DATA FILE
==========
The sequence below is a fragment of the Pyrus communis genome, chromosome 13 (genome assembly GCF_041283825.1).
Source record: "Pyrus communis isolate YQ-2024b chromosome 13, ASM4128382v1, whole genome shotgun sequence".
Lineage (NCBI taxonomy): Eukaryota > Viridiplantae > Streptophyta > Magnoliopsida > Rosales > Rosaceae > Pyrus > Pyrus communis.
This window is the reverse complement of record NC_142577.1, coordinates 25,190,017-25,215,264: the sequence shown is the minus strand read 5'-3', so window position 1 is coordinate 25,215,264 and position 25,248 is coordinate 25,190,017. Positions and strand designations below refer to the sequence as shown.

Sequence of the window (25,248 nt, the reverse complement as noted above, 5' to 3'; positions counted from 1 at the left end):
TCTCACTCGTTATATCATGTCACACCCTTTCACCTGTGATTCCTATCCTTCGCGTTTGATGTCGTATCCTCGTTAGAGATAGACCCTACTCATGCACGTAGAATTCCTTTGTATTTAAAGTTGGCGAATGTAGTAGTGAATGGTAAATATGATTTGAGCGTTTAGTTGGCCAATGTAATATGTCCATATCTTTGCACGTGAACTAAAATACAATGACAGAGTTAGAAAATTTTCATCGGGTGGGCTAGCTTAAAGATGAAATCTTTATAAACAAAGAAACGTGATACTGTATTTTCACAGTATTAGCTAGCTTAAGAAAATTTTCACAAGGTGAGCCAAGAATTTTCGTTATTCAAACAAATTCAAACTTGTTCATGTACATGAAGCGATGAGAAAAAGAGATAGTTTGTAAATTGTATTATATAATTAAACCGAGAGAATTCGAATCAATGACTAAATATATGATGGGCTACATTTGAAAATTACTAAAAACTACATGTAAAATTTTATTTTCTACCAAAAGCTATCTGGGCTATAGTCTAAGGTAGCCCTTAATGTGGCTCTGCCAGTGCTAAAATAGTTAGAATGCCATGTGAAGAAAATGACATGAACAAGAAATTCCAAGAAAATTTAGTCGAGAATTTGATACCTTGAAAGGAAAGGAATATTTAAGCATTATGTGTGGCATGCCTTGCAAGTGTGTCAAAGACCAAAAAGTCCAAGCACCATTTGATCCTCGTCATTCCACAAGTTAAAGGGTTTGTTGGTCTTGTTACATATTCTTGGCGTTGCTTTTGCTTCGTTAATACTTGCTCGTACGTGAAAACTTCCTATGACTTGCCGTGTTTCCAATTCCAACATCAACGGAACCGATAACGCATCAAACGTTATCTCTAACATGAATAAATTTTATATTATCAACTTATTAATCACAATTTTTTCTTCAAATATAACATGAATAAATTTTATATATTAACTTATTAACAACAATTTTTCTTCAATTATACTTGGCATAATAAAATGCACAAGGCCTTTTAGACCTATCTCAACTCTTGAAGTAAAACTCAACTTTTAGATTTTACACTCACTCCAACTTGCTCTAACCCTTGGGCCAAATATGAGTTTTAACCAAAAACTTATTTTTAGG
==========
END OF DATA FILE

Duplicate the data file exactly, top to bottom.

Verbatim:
The sequence below is a fragment of the Pyrus communis genome, chromosome 13 (genome assembly GCF_041283825.1).
Source record: "Pyrus communis isolate YQ-2024b chromosome 13, ASM4128382v1, whole genome shotgun sequence".
Lineage (NCBI taxonomy): Eukaryota > Viridiplantae > Streptophyta > Magnoliopsida > Rosales > Rosaceae > Pyrus > Pyrus communis.
This window is the reverse complement of record NC_142577.1, coordinates 25,190,017-25,215,264: the sequence shown is the minus strand read 5'-3', so window position 1 is coordinate 25,215,264 and position 25,248 is coordinate 25,190,017. Positions and strand designations below refer to the sequence as shown.

Sequence of the window (25,248 nt, the reverse complement as noted above, 5' to 3'; positions counted from 1 at the left end):
TCTCACTCGTTATATCATGTCACACCCTTTCACCTGTGATTCCTATCCTTCGCGTTTGATGTCGTATCCTCGTTAGAGATAGACCCTACTCATGCACGTAGAATTCCTTTGTATTTAAAGTTGGCGAATGTAGTAGTGAATGGTAAATATGATTTGAGCGTTTAGTTGGCCAATGTAATATGTCCATATCTTTGCACGTGAACTAAAATACAATGACAGAGTTAGAAAATTTTCATCGGGTGGGCTAGCTTAAAGATGAAATCTTTATAAACAAAGAAACGTGATACTGTATTTTCACAGTATTAGCTAGCTTAAGAAAATTTTCACAAGGTGAGCCAAGAATTTTCGTTATTCAAACAAATTCAAACTTGTTCATGTACATGAAGCGATGAGAAAAAGAGATAGTTTGTAAATTGTATTATATAATTAAACCGAGAGAATTCGAATCAATGACTAAATATATGATGGGCTACATTTGAAAATTACTAAAAACTACATGTAAAATTTTATTTTCTACCAAAAGCTATCTGGGCTATAGTCTAAGGTAGCCCTTAATGTGGCTCTGCCAGTGCTAAAATAGTTAGAATGCCATGTGAAGAAAATGACATGAACAAGAAATTCCAAGAAAATTTAGTCGAGAATTTGATACCTTGAAAGGAAAGGAATATTTAAGCATTATGTGTGGCATGCCTTGCAAGTGTGTCAAAGACCAAAAAGTCCAAGCACCATTTGATCCTCGTCATTCCACAAGTTAAAGGGTTTGTTGGTCTTGTTACATATTCTTGGCGTTGCTTTTGCTTCGTTAATACTTGCTCGTACGTGAAAACTTCCTATGACTTGCCGTGTTTCCAATTCCAACATCAACGGAACCGATAACGCATCAAACGTTATCTCTAACATGAATAAATTTTATATTATCAACTTATTAATCACAATTTTTTCTTCAAATATAACATGAATAAATTTTATATATTAACTTATTAACAACAATTTTTCTTCAATTATACTTGGCATAATAAAATGCACAAGGCCTTTTAGACCTATCTCAACTCTTGAAGTAAAACTCAACTTTTAGATTTTACACTCACTCCAACTTGCTCTAACCCTTGGGCCAAATATGAGTTTTAACCAAAAACTTATTTTTAGG